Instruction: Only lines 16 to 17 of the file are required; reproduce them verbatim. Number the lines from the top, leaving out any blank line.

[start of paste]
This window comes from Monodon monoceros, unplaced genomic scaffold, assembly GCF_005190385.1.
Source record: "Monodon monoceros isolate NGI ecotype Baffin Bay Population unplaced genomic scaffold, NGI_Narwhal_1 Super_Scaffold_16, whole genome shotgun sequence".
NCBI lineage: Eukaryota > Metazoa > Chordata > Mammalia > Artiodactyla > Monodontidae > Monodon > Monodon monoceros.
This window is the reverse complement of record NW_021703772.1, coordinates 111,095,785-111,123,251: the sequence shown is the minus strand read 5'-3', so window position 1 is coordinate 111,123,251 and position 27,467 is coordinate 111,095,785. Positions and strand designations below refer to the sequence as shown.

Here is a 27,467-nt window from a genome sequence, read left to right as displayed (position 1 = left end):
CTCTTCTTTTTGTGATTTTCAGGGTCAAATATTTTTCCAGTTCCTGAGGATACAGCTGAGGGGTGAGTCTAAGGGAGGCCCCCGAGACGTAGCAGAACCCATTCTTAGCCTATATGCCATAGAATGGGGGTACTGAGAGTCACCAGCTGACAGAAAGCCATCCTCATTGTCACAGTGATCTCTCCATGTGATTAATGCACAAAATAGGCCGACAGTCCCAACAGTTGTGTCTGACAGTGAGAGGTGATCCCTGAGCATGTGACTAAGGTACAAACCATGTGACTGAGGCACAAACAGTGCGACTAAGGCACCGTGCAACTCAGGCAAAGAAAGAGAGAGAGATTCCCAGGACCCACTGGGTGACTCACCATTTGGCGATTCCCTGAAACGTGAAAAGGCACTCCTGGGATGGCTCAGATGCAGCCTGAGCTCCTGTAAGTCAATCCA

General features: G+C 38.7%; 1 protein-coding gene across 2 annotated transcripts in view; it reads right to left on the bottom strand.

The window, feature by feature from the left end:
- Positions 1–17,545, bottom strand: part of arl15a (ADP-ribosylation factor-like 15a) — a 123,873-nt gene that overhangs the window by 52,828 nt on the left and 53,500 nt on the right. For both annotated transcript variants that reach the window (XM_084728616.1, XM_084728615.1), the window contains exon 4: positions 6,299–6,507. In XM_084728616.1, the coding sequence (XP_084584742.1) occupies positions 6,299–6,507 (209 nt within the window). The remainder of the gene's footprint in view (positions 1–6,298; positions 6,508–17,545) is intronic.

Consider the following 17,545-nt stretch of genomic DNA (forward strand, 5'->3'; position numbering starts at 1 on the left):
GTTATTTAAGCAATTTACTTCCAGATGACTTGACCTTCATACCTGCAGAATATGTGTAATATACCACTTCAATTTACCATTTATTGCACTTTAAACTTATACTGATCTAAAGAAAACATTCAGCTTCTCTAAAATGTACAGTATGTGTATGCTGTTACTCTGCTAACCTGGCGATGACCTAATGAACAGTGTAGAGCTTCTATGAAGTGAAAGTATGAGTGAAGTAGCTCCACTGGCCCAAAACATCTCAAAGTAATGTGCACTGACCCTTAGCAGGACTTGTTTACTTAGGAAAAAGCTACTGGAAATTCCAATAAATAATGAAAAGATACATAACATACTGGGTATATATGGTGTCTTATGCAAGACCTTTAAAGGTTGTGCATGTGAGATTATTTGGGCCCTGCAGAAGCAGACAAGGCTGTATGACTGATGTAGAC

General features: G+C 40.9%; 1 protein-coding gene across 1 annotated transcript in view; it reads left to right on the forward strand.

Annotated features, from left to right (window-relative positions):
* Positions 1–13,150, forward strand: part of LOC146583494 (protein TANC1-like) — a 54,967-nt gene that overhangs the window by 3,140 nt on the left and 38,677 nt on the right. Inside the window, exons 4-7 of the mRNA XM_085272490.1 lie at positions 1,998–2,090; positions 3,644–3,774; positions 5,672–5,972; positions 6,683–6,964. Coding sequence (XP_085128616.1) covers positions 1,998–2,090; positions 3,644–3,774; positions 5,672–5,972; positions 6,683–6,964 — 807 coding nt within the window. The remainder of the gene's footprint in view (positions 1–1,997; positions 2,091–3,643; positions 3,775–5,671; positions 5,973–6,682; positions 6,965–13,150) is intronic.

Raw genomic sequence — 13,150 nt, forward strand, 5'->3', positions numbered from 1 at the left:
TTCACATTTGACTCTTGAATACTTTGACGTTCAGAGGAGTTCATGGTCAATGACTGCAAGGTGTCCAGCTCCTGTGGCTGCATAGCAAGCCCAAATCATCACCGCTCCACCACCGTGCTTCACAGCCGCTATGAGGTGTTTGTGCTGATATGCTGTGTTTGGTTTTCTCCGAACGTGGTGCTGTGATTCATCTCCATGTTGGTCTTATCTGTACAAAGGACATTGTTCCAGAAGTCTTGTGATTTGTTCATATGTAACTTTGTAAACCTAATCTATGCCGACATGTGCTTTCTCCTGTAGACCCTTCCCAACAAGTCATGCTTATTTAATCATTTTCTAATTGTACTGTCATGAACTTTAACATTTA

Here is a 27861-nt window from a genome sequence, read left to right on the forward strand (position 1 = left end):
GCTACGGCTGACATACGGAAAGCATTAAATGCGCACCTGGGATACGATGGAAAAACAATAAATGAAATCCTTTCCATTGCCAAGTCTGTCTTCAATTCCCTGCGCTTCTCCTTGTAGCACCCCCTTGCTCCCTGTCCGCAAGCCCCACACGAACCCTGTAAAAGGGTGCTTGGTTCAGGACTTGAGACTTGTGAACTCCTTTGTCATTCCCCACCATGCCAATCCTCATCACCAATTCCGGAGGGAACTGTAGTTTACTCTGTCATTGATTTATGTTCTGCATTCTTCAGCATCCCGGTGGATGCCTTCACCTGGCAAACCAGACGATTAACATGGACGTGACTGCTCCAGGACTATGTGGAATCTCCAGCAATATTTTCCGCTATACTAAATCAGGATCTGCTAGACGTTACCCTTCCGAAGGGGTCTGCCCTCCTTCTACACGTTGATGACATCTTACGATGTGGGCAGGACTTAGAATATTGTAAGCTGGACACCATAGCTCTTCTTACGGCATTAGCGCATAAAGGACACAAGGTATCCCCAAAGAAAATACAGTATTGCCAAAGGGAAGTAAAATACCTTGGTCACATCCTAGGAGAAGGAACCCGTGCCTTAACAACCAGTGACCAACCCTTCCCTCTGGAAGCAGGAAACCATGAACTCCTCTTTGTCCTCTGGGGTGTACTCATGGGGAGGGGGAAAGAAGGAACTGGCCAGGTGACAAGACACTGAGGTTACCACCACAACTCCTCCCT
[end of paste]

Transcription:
TTCACATTTGACTCTTGAATACTTTGACGTTCAGAGGAGTTCATGGTCAATGACTGCAAGGTGTCCAGCTCCTGTGGCTGCATAGCAAGCCCAAATCATCACCGCTCCACCACCGTGCTTCACAGCCGCTATGAGGTGTTTGTGCTGATATGCTGTGTTTGGTTTTCTCCGAACGTGGTGCTGTGATTCATCTCCATGTTGGTCTTATCTGTACAAAGGACATTGTTCCAGAAGTCTTGTGATTTGTTCATATGTAACTTTGTAAACCTAATCTATGCCGACATGTGCTTTCTCCTGTAGACCCTTCCCAACAAGTCATGCTTATTTAATCATTTTCTAATTGTACTGTCATGAACTTTAACATTTA

Here is a 27861-nt window from a genome sequence, read left to right on the forward strand (position 1 = left end):